Facts of the Case
Several defendants including appellant Stromberg, were charged under
Did a state law prohibitng people from flying red flags as a political statement violate the First Amendment?
Writing for a 7-2 majority, Chief Justice Charles E. Hughes reversed the conviction because the first reason for prohibiting display of a red flag—“as a sign, symbol, or emblem of opposition to organized government”—was unconstitutional. The Court reasoned that where the jury convicted a defendant generally under any or all of the three reasons, and one of those reasons is struck down, the conviction cannot stand. The Court upheld the second two reasons—“as an invitation or stimulus to anarchistic action” or “as an aid to propaganda that is of a seditious character”—because they protected against incitement to violence.Justice James C. McReynolds dissented, writing that Stromberg’s conviction should stand because the jury convicted her under valid parts of the California law as well. Justice Pierce Butler wrote a separate dissent, writing that the records shows that Stromberg was not convicted under the unconstitutional reason at all, so the conviction should stand.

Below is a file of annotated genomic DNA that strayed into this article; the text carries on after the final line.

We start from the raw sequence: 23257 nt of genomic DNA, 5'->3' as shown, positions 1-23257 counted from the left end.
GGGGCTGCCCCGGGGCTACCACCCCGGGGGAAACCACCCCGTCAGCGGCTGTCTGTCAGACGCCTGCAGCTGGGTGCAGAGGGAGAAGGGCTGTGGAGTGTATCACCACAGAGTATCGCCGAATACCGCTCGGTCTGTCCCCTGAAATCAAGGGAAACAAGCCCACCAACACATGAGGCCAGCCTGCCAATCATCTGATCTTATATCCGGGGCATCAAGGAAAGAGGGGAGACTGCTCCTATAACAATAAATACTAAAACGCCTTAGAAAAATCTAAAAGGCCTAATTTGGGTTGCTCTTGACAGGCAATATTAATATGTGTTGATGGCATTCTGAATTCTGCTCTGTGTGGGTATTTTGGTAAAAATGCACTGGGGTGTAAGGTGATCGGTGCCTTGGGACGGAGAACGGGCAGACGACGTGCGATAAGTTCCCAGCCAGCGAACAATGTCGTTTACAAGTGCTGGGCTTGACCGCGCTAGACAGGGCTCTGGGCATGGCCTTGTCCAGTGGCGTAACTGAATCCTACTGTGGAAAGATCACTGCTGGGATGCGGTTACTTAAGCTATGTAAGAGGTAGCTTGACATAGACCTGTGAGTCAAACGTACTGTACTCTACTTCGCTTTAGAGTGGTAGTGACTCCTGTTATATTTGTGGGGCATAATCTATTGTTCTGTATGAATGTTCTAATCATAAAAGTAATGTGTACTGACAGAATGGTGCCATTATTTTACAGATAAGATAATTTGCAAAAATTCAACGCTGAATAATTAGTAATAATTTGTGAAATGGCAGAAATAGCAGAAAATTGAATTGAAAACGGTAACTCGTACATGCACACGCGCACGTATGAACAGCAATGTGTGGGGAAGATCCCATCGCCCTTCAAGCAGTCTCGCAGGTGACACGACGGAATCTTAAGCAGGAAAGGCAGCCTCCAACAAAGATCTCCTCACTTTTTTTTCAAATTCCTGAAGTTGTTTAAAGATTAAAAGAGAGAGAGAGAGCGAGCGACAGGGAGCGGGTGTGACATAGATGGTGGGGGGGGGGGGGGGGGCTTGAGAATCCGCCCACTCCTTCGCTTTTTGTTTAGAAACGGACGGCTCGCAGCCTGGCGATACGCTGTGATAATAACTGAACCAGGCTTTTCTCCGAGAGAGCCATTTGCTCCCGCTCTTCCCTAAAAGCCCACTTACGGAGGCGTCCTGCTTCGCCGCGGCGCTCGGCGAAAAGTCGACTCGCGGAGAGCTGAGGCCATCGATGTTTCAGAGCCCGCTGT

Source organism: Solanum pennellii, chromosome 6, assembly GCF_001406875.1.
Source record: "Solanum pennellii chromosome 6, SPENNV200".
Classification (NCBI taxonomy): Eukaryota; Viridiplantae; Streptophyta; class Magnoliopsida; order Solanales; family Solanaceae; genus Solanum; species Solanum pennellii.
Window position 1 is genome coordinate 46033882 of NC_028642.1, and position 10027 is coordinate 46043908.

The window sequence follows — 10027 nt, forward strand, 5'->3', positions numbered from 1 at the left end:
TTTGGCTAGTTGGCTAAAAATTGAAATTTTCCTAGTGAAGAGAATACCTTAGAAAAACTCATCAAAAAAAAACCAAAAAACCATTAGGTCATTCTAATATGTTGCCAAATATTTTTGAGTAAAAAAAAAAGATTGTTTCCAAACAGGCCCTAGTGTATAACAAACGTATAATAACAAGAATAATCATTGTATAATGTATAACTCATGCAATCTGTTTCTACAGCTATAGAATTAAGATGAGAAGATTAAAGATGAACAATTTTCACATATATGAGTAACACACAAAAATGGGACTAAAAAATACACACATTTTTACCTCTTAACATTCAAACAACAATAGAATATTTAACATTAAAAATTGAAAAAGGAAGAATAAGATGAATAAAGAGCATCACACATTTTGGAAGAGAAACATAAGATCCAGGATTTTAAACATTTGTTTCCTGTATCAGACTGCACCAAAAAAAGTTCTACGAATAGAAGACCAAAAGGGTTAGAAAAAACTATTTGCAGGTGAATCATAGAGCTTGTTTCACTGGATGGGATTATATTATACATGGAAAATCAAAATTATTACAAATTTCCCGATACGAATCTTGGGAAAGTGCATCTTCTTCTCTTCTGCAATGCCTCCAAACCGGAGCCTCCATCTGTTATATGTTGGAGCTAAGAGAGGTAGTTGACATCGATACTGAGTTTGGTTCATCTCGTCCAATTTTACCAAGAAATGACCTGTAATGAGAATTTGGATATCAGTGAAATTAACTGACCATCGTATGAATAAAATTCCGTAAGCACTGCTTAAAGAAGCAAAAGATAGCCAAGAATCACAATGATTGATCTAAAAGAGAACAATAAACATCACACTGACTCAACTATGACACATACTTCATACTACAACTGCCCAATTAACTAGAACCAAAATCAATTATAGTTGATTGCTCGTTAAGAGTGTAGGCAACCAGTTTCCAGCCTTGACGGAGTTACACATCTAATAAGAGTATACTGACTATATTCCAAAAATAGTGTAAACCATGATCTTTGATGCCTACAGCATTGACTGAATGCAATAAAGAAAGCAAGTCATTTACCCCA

- Citation: 283 US 359 (1931)
- Argued: Apr 15, 1931
- Decided May 18, 1931